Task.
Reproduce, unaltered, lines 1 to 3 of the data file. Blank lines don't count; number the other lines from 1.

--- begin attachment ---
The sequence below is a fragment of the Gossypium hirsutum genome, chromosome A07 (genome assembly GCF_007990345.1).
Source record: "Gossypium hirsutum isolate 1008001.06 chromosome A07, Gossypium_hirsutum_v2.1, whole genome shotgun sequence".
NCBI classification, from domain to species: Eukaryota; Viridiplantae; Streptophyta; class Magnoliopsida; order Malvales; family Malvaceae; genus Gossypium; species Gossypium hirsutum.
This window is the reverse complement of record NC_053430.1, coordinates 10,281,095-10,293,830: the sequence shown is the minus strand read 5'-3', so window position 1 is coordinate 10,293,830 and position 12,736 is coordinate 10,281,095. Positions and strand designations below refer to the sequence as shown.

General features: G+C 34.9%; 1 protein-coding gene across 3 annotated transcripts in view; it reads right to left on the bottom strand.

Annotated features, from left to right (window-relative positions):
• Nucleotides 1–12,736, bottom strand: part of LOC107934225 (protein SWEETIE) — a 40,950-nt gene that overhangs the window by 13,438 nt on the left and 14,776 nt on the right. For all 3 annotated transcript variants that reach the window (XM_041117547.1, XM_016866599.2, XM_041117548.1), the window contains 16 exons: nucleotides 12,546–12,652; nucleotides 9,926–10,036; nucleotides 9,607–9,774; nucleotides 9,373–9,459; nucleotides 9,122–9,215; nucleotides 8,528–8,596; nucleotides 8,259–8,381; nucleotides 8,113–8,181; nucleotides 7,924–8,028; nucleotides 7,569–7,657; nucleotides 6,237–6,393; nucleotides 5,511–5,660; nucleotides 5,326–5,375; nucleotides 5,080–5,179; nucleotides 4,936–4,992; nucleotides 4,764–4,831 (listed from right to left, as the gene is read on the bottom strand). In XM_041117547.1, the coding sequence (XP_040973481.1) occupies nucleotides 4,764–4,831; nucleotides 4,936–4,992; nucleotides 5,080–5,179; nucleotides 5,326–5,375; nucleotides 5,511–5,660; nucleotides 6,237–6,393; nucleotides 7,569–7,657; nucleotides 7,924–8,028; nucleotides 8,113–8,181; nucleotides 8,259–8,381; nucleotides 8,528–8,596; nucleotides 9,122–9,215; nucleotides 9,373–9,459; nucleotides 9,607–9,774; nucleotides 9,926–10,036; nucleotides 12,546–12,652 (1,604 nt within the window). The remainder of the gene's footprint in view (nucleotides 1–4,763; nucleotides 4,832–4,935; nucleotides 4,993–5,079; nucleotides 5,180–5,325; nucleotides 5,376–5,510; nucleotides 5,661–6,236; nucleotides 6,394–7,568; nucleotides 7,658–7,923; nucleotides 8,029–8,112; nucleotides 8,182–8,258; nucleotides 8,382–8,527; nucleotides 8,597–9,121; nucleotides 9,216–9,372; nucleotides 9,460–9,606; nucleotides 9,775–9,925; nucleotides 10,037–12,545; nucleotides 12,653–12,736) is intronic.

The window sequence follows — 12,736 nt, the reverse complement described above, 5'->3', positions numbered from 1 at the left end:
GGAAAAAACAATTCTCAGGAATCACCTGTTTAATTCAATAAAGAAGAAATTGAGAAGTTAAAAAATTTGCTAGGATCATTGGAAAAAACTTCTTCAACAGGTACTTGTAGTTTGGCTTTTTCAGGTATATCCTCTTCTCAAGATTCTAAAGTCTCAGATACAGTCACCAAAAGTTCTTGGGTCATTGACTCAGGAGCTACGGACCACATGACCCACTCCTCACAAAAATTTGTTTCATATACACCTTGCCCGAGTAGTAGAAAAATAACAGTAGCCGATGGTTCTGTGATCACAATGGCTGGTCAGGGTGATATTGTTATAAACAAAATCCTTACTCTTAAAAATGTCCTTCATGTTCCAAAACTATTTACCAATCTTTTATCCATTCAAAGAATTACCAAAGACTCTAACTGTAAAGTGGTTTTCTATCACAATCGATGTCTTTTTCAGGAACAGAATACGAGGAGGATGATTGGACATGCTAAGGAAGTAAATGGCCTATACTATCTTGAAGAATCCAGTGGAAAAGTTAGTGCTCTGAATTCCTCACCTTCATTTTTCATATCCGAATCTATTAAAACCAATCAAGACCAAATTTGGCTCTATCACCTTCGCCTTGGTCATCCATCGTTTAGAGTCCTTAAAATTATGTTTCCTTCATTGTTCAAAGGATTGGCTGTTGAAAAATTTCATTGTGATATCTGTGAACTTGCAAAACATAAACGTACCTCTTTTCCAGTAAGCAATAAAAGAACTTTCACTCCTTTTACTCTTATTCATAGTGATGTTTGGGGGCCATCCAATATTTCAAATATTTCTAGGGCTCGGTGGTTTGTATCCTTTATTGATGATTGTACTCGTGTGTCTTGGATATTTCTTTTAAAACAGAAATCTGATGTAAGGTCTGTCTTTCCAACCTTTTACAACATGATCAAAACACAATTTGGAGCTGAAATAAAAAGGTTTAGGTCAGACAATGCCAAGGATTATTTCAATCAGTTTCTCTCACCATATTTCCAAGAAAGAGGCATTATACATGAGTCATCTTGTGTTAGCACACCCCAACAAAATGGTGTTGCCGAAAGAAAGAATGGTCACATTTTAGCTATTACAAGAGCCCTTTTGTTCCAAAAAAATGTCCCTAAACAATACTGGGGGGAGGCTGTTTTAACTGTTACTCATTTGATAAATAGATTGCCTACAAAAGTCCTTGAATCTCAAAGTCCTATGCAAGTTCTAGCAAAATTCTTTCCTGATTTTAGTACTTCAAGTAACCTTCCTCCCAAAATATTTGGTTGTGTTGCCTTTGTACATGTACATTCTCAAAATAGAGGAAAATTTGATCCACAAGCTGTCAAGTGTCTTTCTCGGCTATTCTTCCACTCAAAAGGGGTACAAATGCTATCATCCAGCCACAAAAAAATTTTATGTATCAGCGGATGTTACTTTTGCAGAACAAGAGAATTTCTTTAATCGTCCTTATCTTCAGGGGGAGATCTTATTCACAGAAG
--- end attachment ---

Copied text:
The sequence below is a fragment of the Gossypium hirsutum genome, chromosome A07 (genome assembly GCF_007990345.1).
Source record: "Gossypium hirsutum isolate 1008001.06 chromosome A07, Gossypium_hirsutum_v2.1, whole genome shotgun sequence".
NCBI classification, from domain to species: Eukaryota; Viridiplantae; Streptophyta; class Magnoliopsida; order Malvales; family Malvaceae; genus Gossypium; species Gossypium hirsutum.